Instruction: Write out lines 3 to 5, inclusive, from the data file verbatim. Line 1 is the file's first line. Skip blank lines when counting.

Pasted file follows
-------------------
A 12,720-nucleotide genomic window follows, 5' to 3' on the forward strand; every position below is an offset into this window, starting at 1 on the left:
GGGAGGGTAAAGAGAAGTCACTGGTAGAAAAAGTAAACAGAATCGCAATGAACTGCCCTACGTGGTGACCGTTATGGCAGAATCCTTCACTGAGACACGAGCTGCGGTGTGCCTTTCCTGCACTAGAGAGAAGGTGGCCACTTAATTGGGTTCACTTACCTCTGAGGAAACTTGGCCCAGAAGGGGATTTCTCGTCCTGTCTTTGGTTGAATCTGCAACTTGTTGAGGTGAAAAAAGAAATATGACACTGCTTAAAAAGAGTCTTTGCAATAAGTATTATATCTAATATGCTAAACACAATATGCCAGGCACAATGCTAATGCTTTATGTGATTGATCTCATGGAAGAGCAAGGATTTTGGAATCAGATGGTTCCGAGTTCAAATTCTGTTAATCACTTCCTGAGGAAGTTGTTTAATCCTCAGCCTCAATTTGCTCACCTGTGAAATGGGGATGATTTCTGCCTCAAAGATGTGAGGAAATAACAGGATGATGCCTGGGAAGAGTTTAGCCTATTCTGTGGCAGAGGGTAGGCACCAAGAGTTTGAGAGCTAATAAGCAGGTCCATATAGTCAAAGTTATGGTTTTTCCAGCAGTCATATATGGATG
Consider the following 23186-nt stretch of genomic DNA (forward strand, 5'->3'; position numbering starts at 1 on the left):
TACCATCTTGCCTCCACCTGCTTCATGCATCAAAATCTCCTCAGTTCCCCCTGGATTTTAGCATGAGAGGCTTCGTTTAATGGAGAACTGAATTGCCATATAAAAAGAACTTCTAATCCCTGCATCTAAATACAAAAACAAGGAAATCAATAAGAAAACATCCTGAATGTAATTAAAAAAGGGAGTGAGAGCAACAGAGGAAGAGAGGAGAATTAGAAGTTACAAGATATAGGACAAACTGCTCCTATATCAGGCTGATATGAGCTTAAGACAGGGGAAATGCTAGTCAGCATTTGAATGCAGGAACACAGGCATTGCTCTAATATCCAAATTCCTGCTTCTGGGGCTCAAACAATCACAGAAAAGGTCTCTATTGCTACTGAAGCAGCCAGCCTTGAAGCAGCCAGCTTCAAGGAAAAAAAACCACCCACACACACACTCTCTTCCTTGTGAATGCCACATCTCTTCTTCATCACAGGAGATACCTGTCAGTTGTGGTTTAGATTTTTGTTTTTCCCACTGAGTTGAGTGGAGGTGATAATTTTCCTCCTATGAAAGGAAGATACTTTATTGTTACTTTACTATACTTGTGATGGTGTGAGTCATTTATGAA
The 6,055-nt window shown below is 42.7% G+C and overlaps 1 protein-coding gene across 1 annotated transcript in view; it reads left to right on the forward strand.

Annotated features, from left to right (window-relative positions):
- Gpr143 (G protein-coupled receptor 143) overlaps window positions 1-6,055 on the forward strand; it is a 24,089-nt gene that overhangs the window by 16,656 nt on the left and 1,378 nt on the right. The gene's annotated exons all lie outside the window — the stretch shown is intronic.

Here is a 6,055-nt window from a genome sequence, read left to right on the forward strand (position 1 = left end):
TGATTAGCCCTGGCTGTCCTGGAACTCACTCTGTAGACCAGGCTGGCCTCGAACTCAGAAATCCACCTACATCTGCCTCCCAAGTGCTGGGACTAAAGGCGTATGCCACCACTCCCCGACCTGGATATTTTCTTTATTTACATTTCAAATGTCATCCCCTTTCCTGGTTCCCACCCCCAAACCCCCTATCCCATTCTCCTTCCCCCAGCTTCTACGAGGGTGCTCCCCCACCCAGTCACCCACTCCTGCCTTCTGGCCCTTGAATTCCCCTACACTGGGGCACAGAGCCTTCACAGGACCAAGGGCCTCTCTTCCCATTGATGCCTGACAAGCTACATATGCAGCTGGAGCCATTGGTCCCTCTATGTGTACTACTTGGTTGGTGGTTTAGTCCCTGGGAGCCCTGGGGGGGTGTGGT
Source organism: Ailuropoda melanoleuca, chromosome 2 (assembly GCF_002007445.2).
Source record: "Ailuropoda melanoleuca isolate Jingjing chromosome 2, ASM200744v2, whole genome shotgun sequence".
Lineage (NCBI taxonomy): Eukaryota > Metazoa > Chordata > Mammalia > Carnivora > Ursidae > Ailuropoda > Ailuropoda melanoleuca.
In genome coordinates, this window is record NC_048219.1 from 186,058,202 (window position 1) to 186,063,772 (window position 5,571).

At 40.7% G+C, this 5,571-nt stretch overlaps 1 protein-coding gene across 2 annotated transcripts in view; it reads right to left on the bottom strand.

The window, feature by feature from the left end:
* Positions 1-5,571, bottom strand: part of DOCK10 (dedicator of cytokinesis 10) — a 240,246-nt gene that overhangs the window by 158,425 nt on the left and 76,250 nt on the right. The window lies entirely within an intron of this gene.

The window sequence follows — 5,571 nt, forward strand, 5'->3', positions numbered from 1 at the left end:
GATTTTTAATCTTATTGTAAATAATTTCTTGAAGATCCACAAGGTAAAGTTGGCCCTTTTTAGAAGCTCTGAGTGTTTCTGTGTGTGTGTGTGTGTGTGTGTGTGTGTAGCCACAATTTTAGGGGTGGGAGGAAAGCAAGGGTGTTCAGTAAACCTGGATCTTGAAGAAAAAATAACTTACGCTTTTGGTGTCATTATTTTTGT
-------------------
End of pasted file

Consider the following 23186-nt stretch of genomic DNA (forward strand, 5'->3'; position numbering starts at 1 on the left):
TACCATCTTGCCTCCACCTGCTTCATGCATCAAAATCTCCTCAGTTCCCCCTGGATTTTAGCATGAGAGGCTTCGTTTAATGGAGAACTGAATTGCCATATAAAAAGAACTTCTAATCCCTGCATCTAAATACAAAAACAAGGAAATCAATAAGAAAACATCCTGAATGTAATTAAAAAAGGGAGTGAGAGCAACAGAGGAAGAGAGGAGAATTAGAAGTTACAAGATATAGGACAAACTGCTCCTATATCAGGCTGATATGAGCTTAAGACAGGGGAAATGCTAGTCAGCATTTGAATGCAGGAACACAGGCATTGCTCTAATATCCAAATTCCTGCTTCTGGGGCTCAAACAATCACAGAAAAGGTCTCTATTGCTACTGAAGCAGCCAGCCTTGAAGCAGCCAGCTTCAAGGAAAAAAAACCACCCACACACACACTCTCTTCCTTGTGAATGCCACATCTCTTCTTCATCACAGGAGATACCTGTCAGTTGTGGTTTAGATTTTTGTTTTTCCCACTGAGTTGAGTGGAGGTGATAATTTTCCTCCTATGAAAGGAAGATACTTTATTGTTACTTTACTATACTTGTGATGGTGTGAGTCATTTATGAA
The 6,055-nt window shown below is 42.7% G+C and overlaps 1 protein-coding gene across 1 annotated transcript in view; it reads left to right on the forward strand.